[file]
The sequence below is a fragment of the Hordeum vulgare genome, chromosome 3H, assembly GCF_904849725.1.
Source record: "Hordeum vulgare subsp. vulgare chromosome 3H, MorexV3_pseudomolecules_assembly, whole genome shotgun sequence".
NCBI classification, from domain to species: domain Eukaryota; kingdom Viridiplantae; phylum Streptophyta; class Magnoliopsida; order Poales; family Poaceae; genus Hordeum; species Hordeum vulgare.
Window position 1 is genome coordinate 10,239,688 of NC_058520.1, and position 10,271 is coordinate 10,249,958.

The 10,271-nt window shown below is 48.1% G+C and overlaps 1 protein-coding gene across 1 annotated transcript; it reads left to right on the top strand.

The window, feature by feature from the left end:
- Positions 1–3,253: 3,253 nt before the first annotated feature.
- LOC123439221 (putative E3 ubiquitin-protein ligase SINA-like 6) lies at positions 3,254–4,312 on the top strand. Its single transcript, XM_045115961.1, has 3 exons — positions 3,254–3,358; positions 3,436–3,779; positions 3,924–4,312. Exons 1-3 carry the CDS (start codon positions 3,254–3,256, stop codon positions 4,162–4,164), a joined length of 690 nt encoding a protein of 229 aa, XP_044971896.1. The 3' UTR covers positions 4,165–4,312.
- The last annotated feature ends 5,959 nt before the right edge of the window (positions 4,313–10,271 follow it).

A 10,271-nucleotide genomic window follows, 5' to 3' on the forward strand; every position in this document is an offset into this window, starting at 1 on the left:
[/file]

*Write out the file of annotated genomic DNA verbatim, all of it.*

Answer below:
The sequence below is a fragment of the Hordeum vulgare genome, chromosome 3H, assembly GCF_904849725.1.
Source record: "Hordeum vulgare subsp. vulgare chromosome 3H, MorexV3_pseudomolecules_assembly, whole genome shotgun sequence".
NCBI classification, from domain to species: domain Eukaryota; kingdom Viridiplantae; phylum Streptophyta; class Magnoliopsida; order Poales; family Poaceae; genus Hordeum; species Hordeum vulgare.
Window position 1 is genome coordinate 10,239,688 of NC_058520.1, and position 10,271 is coordinate 10,249,958.

The 10,271-nt window shown below is 48.1% G+C and overlaps 1 protein-coding gene across 1 annotated transcript; it reads left to right on the top strand.

The window, feature by feature from the left end:
- Positions 1–3,253: 3,253 nt before the first annotated feature.
- LOC123439221 (putative E3 ubiquitin-protein ligase SINA-like 6) lies at positions 3,254–4,312 on the top strand. Its single transcript, XM_045115961.1, has 3 exons — positions 3,254–3,358; positions 3,436–3,779; positions 3,924–4,312. Exons 1-3 carry the CDS (start codon positions 3,254–3,256, stop codon positions 4,162–4,164), a joined length of 690 nt encoding a protein of 229 aa, XP_044971896.1. The 3' UTR covers positions 4,165–4,312.
- The last annotated feature ends 5,959 nt before the right edge of the window (positions 4,313–10,271 follow it).

A 10,271-nucleotide genomic window follows, 5' to 3' on the forward strand; every position in this document is an offset into this window, starting at 1 on the left: